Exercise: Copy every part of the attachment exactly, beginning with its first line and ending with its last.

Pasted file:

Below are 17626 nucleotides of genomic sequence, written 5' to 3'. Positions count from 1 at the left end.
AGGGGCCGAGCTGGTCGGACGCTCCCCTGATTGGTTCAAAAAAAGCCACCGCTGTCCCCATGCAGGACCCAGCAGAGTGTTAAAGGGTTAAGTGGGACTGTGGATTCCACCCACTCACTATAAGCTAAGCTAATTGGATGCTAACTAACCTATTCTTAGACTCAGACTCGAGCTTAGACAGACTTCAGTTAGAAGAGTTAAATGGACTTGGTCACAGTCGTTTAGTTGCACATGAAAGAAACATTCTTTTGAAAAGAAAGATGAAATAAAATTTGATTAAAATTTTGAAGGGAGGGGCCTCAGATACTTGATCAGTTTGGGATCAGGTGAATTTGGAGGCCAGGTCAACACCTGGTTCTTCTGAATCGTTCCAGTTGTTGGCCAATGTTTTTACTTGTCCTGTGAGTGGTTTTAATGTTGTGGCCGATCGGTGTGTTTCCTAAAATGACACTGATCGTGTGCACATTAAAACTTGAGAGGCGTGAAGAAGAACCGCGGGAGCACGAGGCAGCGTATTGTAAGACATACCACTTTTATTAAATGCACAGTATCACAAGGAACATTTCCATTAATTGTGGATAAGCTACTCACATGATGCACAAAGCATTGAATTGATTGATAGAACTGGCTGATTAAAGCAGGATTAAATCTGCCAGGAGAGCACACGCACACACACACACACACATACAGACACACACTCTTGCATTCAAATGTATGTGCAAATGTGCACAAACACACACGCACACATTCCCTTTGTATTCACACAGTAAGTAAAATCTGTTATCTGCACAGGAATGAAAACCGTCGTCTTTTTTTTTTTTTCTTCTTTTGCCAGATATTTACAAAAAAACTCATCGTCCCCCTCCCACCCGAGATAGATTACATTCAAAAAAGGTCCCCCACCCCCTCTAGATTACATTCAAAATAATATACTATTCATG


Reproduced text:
Below are 17626 nucleotides of genomic sequence, written 5' to 3'. Positions count from 1 at the left end.
AGGGGCCGAGCTGGTCGGACGCTCCCCTGATTGGTTCAAAAAAAGCCACCGCTGTCCCCATGCAGGACCCAGCAGAGTGTTAAAGGGTTAAGTGGGACTGTGGATTCCACCCACTCACTATAAGCTAAGCTAATTGGATGCTAACTAACCTATTCTTAGACTCAGACTCGAGCTTAGACAGACTTCAGTTAGAAGAGTTAAATGGACTTGGTCACAGTCGTTTAGTTGCACATGAAAGAAACATTCTTTTGAAAAGAAAGATGAAATAAAATTTGATTAAAATTTTGAAGGGAGGGGCCTCAGATACTTGATCAGTTTGGGATCAGGTGAATTTGGAGGCCAGGTCAACACCTGGTTCTTCTGAATCGTTCCAGTTGTTGGCCAATGTTTTTACTTGTCCTGTGAGTGGTTTTAATGTTGTGGCCGATCGGTGTGTTTCCTAAAATGACACTGATCGTGTGCACATTAAAACTTGAGAGGCGTGAAGAAGAACCGCGGGAGCACGAGGCAGCGTATTGTAAGACATACCACTTTTATTAAATGCACAGTATCACAAGGAACATTTCCATTAATTGTGGATAAGCTACTCACATGATGCACAAAGCATTGAATTGATTGATAGAACTGGCTGATTAAAGCAGGATTAAATCTGCCAGGAGAGCACACGCACACACACACACACACATACAGACACACACTCTTGCATTCAAATGTATGTGCAAATGTGCACAAACACACACGCACACATTCCCTTTGTATTCACACAGTAAGTAAAATCTGTTATCTGCACAGGAATGAAAACCGTCGTCTTTTTTTTTTTTTCTTCTTTTGCCAGATATTTACAAAAAAACTCATCGTCCCCCTCCCACCCGAGATAGATTACATTCAAAAAAGGTCCCCCACCCCCTCTAGATTACATTCAAAATAATATACTATTCATG